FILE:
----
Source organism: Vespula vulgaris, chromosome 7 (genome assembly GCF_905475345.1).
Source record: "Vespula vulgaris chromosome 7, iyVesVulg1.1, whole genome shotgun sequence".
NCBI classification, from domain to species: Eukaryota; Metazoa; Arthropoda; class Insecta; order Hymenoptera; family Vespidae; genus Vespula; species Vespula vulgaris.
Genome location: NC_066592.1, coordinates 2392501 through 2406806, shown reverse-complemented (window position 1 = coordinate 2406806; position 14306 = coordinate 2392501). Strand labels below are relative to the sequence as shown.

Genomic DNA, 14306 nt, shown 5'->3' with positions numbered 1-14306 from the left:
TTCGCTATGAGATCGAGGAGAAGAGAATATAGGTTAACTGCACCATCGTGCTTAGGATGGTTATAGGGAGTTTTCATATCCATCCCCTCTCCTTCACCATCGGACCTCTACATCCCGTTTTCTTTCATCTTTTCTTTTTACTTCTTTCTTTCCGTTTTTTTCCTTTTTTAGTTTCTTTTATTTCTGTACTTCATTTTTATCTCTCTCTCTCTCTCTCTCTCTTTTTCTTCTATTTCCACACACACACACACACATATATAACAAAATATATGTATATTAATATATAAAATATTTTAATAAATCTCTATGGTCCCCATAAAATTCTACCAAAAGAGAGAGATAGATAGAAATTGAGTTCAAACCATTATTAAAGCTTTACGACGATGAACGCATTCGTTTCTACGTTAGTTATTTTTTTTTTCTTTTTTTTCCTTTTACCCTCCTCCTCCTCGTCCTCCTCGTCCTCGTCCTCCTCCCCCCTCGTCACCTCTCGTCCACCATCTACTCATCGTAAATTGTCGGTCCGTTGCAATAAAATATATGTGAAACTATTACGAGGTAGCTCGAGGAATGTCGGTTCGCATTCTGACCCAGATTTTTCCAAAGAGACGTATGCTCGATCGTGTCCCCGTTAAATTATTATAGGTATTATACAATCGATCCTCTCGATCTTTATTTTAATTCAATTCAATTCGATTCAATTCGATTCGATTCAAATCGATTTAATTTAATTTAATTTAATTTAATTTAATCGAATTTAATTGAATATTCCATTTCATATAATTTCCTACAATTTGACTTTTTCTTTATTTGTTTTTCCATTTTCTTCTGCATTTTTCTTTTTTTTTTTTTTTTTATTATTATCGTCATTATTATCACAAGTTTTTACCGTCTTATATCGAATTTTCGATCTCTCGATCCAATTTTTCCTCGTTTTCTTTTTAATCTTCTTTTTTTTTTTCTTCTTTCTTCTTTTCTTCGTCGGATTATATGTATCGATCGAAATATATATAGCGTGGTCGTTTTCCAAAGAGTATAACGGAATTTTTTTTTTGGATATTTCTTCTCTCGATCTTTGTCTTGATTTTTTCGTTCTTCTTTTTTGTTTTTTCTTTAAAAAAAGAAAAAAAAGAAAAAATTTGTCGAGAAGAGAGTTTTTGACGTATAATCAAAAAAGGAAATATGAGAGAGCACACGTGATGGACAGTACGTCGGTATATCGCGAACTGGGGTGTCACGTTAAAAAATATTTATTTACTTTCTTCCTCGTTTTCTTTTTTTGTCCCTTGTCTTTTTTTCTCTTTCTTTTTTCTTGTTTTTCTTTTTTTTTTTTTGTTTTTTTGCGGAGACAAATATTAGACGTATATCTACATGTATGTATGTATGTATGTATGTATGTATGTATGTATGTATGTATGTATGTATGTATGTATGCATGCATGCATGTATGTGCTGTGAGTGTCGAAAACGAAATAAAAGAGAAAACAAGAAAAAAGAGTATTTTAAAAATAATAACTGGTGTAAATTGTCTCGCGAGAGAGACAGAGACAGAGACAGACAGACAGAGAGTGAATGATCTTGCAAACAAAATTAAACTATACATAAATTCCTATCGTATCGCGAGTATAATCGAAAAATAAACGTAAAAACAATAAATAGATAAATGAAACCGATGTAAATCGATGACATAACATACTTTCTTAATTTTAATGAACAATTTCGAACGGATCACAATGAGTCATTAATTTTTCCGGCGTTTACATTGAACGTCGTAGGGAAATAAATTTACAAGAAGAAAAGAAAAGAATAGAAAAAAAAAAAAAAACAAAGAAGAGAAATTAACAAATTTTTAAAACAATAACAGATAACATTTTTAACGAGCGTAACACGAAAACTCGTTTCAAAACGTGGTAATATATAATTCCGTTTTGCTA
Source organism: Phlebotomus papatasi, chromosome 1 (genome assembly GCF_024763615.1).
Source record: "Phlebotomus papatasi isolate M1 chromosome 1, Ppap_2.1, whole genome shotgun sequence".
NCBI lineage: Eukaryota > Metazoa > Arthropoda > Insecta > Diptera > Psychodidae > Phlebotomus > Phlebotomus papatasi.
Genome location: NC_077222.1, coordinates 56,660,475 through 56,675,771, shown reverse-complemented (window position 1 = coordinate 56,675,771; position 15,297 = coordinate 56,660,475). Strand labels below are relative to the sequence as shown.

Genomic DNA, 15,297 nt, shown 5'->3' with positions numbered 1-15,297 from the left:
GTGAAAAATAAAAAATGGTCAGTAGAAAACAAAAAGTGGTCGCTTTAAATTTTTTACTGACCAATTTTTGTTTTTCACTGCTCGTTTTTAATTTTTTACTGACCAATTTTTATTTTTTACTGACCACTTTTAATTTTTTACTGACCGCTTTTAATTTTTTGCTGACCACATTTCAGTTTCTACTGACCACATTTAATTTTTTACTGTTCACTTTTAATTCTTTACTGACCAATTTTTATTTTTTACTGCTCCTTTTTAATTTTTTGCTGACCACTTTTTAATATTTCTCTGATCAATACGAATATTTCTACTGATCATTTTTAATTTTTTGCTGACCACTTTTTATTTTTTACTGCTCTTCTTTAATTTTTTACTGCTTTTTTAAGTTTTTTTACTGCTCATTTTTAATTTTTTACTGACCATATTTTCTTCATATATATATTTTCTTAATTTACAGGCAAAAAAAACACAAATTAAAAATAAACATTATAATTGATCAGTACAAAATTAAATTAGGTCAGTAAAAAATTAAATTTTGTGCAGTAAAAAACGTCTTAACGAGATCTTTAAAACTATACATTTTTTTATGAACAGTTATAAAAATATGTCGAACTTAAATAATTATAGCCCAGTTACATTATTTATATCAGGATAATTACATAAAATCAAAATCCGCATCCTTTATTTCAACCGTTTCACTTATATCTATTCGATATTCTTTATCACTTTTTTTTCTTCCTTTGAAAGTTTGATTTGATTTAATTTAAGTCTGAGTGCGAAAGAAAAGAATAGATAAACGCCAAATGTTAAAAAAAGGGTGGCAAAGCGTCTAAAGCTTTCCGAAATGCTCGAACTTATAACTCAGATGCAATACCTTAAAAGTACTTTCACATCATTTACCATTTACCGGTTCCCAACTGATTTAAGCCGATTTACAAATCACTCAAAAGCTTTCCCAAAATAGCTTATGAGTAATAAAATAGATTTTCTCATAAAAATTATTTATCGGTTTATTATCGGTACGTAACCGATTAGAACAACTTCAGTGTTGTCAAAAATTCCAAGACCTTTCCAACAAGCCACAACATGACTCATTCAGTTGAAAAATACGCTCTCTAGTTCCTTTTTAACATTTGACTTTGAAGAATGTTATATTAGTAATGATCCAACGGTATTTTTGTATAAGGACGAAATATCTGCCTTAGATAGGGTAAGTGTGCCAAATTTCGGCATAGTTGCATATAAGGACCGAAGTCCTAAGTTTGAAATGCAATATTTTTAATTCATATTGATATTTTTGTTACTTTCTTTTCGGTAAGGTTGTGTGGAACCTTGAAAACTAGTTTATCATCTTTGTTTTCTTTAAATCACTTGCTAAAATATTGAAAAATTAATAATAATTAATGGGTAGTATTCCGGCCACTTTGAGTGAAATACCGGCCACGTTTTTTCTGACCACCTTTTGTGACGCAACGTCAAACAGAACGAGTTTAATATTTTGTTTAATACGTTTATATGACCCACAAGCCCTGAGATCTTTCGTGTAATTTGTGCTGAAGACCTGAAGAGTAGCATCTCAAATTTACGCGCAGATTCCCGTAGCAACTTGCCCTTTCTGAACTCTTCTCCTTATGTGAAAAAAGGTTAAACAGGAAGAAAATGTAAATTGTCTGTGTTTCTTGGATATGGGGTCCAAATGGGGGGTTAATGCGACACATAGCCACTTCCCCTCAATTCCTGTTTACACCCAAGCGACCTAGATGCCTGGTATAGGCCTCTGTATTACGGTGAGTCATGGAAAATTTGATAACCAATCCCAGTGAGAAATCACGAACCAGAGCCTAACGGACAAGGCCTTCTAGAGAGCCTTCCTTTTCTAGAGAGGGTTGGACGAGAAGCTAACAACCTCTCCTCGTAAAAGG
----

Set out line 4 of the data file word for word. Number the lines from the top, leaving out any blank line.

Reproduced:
Genome location: NC_066592.1, coordinates 2392501 through 2406806, shown reverse-complemented (window position 1 = coordinate 2406806; position 14306 = coordinate 2392501). Strand labels below are relative to the sequence as shown.